1. I’ll just note that we’ve a quote in this thread, and a link to a snopes thread, and a link to a Ta-Nehisi Coates thread, all giving the letter’s provenance–dictated (at most–it seems plausible, though not certain, that the reporter co-authored it, given the “containing his ideas and forms of expression”), and published in numerous Abolitionist newspapers.

            And somehow, stating that it’s well-known that Jourdon Anderson did not write this letter and highly probable that Colonel Anderson is most likely not the intended audience is still controversial.

          2. Mark, at this point Sam stands condemned out of his own mouth as an intellectually dishonest hack, and rather a dim one at that*, and all you’re bringing is a salt-shaker? I gave Sam the benefit of the doubt for years, and for far longer than he deserves; but at this point what he merits is not being taken with grains of salt so much as being diligently ignored in the hope that he will at some point grow bored and bugger off to FreeRepublic or VDare or some other such sight more congenial to people of his beliefs.

            * Indeed he’s still doing it in his reply to this comment of yours, conflating “did not hold the pen” with “did not say these words”, and hoping that nobody will notice.

  6. I read the letter this morning upon viewing Greta Christina’s tweet. It had a highly-apocryphal tone, to my ear.

    The introductory sentences that were published above the letter suggest it should be approached with considerable skepticism:

    “The following is a genuine document. It was dictated by the old servant, and contains his ideas and forms of expression.”

    The document is displayed on the top of page 7 here:
    http://chroniclingamerica.loc.gov/lccn/sn83030213/1865-08-22/ed-1/

      1. I found the headline to be a bit off-putting too. Why use a Stepin’ Fetchit stereotype dialect as a header about a well-written (or possibly well-edited) letter? All the irony necessary is in the letter itself. I don’t call the header racist, but I think it was not really thought through and doesn’t underline the message.

  7. “..Not clear which is harder to believe: that an ex-slaveowner would have written a letter inviting a former slave to return to the plantation, or that the freedman had the patience to compose a literary masterpiece instead of a howl of rage..” I’m going to bet on the former owner’s letter, as easier to believe. He was having fun, his life was good, in the old days. Perfectly plausible that he would want to bring the good times back. And even that he’d have some notion that the slave’s life had been okay – he went to church and was told that his life was virtuous. That the guy who had gotten loose from this Hell on Earth would want to put this kind of effort into taunting his old owner – seems unlikely. I have had bad bosses before (nobody shot at me, or whipped me) and I have no urge to find them and taunt them. Move on, that’s my view. I would guess it would be Jourdan Anderson’s, too.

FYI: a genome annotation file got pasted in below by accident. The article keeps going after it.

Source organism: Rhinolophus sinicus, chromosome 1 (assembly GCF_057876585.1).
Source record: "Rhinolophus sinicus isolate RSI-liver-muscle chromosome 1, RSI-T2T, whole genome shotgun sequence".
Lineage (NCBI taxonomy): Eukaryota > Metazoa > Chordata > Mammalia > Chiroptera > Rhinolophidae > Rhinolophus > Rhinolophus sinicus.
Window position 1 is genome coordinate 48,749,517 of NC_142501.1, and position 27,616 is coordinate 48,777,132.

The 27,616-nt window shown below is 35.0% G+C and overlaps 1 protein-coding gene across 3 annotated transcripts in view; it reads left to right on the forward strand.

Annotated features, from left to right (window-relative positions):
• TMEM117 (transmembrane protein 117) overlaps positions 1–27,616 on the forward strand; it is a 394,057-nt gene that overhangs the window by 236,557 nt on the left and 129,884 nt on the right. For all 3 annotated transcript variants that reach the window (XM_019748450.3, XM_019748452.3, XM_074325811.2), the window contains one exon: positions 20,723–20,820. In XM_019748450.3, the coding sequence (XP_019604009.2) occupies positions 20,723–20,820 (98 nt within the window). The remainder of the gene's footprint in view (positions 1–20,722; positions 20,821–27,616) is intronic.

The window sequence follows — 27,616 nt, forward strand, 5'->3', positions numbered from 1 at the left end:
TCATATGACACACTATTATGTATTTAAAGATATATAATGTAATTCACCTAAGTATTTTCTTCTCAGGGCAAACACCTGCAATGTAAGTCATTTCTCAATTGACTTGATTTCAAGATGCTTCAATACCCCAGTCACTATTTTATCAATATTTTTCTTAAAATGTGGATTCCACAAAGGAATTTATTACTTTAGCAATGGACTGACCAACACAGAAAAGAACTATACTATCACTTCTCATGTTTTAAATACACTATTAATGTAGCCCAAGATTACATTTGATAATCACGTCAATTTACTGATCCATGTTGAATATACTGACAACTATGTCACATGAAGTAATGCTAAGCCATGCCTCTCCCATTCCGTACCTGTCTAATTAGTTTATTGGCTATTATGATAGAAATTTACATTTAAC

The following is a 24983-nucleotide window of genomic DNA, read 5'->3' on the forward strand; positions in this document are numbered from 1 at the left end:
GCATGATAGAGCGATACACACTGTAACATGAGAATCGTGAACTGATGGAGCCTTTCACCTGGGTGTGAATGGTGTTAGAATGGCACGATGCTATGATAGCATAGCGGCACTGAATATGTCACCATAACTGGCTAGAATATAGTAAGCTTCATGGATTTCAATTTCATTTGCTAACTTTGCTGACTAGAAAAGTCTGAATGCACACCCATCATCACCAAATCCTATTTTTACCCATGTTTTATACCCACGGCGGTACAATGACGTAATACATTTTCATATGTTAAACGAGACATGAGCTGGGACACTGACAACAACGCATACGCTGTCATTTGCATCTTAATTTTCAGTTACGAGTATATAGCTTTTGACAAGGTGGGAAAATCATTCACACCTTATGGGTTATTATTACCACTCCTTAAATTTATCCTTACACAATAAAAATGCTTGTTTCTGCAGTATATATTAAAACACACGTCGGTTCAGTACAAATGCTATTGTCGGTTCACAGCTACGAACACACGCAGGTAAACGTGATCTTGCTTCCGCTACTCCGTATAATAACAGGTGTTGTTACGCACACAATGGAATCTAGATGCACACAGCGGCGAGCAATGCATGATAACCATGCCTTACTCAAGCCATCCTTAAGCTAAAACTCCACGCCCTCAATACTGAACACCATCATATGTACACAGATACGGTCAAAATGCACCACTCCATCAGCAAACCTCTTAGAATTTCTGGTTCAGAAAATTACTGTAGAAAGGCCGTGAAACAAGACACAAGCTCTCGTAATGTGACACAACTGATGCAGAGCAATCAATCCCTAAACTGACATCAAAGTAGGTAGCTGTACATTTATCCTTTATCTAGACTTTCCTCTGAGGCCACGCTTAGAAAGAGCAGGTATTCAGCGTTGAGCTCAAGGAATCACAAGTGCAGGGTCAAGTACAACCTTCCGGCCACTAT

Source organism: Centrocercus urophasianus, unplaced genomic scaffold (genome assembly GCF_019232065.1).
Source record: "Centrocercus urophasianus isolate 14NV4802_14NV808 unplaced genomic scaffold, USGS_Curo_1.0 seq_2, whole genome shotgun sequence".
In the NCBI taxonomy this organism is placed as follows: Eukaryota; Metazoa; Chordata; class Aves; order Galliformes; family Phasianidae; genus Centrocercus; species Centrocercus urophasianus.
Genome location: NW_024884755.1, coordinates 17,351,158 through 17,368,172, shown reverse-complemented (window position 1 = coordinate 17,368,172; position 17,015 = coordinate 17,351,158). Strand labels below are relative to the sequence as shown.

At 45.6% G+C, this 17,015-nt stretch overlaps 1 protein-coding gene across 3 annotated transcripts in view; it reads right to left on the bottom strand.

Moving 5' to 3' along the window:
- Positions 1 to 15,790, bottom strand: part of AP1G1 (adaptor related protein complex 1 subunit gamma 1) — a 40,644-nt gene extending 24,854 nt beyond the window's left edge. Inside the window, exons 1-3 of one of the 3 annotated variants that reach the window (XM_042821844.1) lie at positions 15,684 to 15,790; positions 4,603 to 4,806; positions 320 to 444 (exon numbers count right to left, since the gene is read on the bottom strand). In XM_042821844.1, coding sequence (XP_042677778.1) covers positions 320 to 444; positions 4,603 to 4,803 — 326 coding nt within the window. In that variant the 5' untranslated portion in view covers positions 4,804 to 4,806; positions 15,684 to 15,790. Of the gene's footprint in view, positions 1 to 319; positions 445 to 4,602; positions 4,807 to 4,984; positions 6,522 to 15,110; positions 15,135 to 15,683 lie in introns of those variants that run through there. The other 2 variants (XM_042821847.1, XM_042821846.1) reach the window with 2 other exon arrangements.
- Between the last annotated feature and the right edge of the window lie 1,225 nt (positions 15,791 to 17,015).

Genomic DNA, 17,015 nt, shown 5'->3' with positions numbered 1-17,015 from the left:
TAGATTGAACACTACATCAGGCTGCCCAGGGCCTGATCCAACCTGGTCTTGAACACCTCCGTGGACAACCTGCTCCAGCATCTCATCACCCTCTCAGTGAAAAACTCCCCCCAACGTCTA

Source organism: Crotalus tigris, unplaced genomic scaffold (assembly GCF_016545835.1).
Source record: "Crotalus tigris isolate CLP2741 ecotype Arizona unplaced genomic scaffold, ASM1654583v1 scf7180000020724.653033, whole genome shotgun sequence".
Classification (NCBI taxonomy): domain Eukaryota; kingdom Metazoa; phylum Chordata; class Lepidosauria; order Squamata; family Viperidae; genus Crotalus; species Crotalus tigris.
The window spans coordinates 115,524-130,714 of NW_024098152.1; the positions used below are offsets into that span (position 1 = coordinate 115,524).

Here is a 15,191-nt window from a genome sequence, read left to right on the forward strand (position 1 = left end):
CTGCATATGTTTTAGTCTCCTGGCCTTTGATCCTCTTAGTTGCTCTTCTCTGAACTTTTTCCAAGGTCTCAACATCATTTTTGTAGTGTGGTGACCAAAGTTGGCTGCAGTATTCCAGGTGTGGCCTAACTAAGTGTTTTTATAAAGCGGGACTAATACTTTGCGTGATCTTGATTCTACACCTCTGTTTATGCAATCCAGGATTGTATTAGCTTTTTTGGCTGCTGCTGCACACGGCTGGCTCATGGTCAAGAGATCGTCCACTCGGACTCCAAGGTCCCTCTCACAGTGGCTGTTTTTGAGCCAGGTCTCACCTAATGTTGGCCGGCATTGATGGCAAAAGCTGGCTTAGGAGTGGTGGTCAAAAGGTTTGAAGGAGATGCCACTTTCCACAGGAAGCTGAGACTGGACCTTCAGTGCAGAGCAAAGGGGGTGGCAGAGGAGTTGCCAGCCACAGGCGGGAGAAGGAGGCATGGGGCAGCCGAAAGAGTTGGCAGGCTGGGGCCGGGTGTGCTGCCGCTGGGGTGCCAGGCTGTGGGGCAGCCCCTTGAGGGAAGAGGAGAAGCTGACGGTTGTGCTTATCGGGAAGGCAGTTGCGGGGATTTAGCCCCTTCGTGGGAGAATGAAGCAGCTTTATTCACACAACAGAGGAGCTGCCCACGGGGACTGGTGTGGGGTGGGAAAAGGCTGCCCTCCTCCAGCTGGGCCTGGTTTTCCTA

1. Amazing that a ‘Prof’ should not understand high-school level English usage :)”I have had bad bosses before (nobody shot at me, or whipped me) and I have no urge to find them and taunt them. ”

      The point is that you (and I) have never had a master, only bosses. What he went though was way worse than what we’ve been through.

      As for ‘moving on’, this letter is in reply to somebody who had the big brass **lled gall to ask a liberated former slave to return to his master.

  8. Just to make it clear: I did not intend to cast any doubt on the authenticity of the transaction; I was merely expressing my astonishment at the effrontery of the Rebel colonel and the eloquence of his former property. That said, I don’t have any evidence, either way. Se non è vero, è ben trovato.

    Update The letter was certainly from a real person, to a real person, and it was certainly published in 1865. It appears to have been dictated rather than physically written by the sender. The open question is the extent to which the composition is due to whoever acted as amanuensis. But of course by that standard any contemporary politician’s speeches and letters are also of uncertain authorship.

  9. It’s interesting to note that the back pay Jourdan requests is $25.00/Mo for himself (~$7.50/week)and only $2.00 for his wife. It seems some things really haven’t changed in 150 years.

    1. Oops. Too early for posting. Of course $25/mo is ~$6.25/wk not $7.50/wk. The general point is still the same.

    1. It’s certainly of Mark Twain quality, and reflects Twain’s attitudes. But what’s the evidence that he wrote it? If it was published in 1865, that would tend to rule out Twain as the author. That was the year of “The Celebrated Jumping Frog,” and Twain was out West and not at all politically involved.

      1. Of course, you are right, Mark. I was trying to be ironic about the various claims that letter being discussed was faked. Plus, the voice of the letter did remind me of Twain even though there is no reason to believe Twain wrote it.